Saturday, 6 April 2013


R.H Ragona's Circus of Magic is the greatest circus of Ellada.  Nestled among the glowing blue Penglass - remnants of a vanished civilisation - are wonders beyond the wildest imagination.  It's a place where anything seems possible...a place where anyone can hide.
  Iphigenia Laurus, or Gene, the daughter of a noble family, is uncomfortable in corsets and crinoline, and prefers climbing trees to debutante balls. Micah Grey, a runaway living on the streets, joins the circus as an aerialist's apprentice and soon becomes the act's rising star.  But Gene and Micah have balancing acts of their own to perform, and a secret in their blood that could unlock the mysteries of Ellada.

I was aware of certain elements of Pantomime before I had a chance to read the book due to some spoilery reviews on other sites around the net (my own fault...curiosity killed the cat and all that jazz).  I agree that the blurb does not really describe what happens in the book, but sometimes I do like to be bamboozled.  I just hope this was Strange Chemistry's intention, and not a case of trying to make the book more marketable.

I have wanted to read Laura Lam's debut novel, Pantomime, ever since I spotted it on the Strange Chemistry website late last year.  When I finally got a copy from the library, I suddenly became afraid that this YA novel would not live up to my expectations, especially after my experience of reading another circus set novel that I had high expectations for, Erin Morgenstern's The Night Circus.

When I read The Night Circus, I felt that Morgenstern was covering up her lacklustre characters with too many descriptions, forcing me to find her world magical.  This isn't the case with Pantomime. Instead of being bombarded with the spectacular, Lam proves that you can evoke the magic and otherness of a circus without detailing all the specifics.  Instead she has found a balance between the circus and her mysterious characters, most of whom have ulterior motives that are never quite revealed.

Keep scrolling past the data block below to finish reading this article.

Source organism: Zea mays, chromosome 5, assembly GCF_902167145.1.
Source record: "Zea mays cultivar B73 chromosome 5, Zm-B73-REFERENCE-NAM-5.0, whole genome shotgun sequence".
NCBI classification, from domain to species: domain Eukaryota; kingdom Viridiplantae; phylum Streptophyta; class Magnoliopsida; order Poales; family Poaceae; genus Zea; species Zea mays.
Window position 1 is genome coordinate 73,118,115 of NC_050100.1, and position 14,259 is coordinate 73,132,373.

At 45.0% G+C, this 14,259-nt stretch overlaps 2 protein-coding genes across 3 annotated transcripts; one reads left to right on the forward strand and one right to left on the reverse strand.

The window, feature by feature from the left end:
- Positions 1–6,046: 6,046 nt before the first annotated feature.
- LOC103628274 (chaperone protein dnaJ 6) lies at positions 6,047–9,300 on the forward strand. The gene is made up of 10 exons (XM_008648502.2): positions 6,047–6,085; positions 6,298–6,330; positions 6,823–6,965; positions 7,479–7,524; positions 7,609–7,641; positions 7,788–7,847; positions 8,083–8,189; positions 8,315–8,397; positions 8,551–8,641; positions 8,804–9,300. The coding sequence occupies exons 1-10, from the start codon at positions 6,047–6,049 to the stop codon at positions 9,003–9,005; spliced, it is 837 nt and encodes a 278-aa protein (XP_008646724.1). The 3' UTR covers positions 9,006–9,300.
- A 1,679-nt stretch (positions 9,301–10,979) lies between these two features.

The alternating chapters/time lines of Spring and Summer took some getting used to.  However, once all is revealed, the transitions between the two become effortless.  Another interesting point is that Pantomime is set so far in the future; we're not talking hundreds of years but thousands, yet the world of Ellada has a strange alternative old timey Victorian vibe.  Lam's narrative pulls you along on a journey through this strange world, tugging at your curiosity on every page. 

What knocked me out of my Pantomime adoration was the ending - it was so abrupt.  I had been going along thinking, wow, a stand alone YA book!  And then wallop...this is part of a series.  It's not a bad thing, any further expanded information about the history of Ellada and of Micah's ancestry would be fantastic, but I just wish that Pantomime had been more conclusive.  Nonetheless, I am still buying myself a copy (I was tempted to never give back the library copy...but that would mean I couldn't get anymore books out) as Laura Lam crafted a completely refreshing and original tale that I would want to read again and again. 

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